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This is how it happened: I went to buy new running shoes today. And since I am sensitive for injuries, I was advised to try something new. Natural running shoes new. Being eager to test the theory of barefoot running and tempted by the pretty blue colour, I gave in.

Screenshot taken from merrell.com.

My Barefoot Run Pace Glove's by Merrell.

For barefoot running you switch to a forefoot landing instead of the more common heel strike. Read more about it on these informative websites:

So now my running schedule has changed a bit. The coming weeks I will be running a couple of minutes on my Merrel’s first, then return home to put on my ordinary shoes. Hopefully building up my strength to be able to run around the neighbourhood in my bright blue shoes one day.

Our future on earth is an urbanised one. The population is growing and will increasingly be living in cities. To make city life pleasant, companies as Siemens and Ikea and urban planning commissions are working hard to get a grip on city growth.

Screenshot taken from uitzendinggemist.nl.

Click to watch program “Tegenlicht: Making Cities” (in Dutch).

This program gives an overview of the initiatives from the perspectives of:

  • technology – how much control will people accept? (in monitoring programs to minimise energy use, Siemens – Masdar City)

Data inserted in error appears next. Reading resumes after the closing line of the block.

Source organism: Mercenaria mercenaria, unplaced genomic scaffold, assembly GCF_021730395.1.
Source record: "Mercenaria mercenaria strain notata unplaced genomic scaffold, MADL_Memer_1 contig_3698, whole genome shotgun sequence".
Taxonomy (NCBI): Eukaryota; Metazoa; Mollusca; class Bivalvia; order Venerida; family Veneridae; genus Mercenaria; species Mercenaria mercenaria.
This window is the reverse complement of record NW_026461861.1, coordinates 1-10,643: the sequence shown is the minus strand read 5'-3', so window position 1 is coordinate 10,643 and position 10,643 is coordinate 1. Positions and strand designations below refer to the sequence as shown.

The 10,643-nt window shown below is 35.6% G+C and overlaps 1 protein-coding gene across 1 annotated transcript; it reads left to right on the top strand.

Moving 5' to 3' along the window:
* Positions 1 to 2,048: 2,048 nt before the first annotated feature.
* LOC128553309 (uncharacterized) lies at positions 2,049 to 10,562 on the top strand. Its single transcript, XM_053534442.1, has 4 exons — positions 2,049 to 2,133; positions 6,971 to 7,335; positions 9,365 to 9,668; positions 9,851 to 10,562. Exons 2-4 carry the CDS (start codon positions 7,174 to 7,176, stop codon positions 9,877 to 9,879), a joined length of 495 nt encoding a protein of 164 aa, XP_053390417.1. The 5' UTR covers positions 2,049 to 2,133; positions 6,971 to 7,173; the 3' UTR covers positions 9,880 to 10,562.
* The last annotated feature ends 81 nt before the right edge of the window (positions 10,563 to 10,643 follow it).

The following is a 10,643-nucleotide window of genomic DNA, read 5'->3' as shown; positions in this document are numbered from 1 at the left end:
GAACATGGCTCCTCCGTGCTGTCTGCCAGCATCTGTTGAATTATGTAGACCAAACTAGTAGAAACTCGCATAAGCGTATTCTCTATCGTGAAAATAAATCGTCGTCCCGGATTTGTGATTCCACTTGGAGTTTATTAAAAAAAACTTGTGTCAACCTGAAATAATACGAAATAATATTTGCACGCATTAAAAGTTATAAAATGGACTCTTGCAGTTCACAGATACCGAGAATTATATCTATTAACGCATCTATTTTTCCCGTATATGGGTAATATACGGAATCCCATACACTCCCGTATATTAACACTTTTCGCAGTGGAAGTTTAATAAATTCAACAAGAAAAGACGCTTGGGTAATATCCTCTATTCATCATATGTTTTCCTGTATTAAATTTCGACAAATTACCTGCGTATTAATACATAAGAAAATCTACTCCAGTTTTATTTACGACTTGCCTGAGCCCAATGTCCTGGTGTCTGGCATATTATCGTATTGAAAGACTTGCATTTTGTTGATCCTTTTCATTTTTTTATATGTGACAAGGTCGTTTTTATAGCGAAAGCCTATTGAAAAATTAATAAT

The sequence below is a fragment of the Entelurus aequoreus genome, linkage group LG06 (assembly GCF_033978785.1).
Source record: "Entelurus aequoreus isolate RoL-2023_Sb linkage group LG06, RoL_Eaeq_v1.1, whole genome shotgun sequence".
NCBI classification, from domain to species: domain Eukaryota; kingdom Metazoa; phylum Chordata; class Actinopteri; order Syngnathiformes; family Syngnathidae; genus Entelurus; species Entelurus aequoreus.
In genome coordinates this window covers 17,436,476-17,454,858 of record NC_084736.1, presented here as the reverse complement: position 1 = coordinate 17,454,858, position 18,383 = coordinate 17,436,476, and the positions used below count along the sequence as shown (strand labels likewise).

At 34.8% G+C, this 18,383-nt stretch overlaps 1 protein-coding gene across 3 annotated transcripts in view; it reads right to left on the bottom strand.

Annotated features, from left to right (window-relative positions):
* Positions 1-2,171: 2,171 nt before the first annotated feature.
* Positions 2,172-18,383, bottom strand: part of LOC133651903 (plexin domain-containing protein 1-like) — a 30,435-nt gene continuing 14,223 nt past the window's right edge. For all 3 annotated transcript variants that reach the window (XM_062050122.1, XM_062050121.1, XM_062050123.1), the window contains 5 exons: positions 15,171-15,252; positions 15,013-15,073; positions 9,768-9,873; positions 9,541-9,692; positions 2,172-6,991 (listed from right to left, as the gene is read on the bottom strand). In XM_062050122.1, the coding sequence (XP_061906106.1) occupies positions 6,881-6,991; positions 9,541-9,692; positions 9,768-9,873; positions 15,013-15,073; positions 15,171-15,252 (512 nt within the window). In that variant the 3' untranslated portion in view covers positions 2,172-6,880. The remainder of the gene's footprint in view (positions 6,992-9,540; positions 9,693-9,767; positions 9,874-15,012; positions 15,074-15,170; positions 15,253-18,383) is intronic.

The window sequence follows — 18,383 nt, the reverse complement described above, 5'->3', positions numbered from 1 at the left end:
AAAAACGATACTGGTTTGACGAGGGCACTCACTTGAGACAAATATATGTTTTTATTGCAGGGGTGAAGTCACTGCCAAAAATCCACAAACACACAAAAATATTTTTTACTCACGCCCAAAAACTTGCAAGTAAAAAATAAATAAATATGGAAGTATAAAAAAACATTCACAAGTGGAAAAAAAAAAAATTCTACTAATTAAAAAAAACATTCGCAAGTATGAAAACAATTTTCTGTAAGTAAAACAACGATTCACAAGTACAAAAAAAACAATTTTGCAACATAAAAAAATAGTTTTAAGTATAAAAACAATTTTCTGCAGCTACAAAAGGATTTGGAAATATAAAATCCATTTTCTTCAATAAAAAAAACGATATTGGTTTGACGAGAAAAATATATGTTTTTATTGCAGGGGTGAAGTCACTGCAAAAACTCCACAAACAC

• commerce – how to set up ideal neighbourhoods? (ready-made social living areas according to the IKEA philosophy, LandProp – Strand East in London)
  • sociology – what is the potential of immigrants? (immigrant neighbourhoods as social and economic catalyst, Doug Saunders – Arrival City)
  • biology – what are the rules of growth? (cities grow organically to achieve a balance, top-down plans have not much influence (Geoffrey West)

The conclusion is that cities grow organically to produce areas with a high population density in which social cohesion is best. Successful areas are the ones in which residents are able to set up their own businesses. Urban planners should leave room for these initiatives and expect their designed urban areas to be subject to change. “Nobody wants to live in IKEA.”

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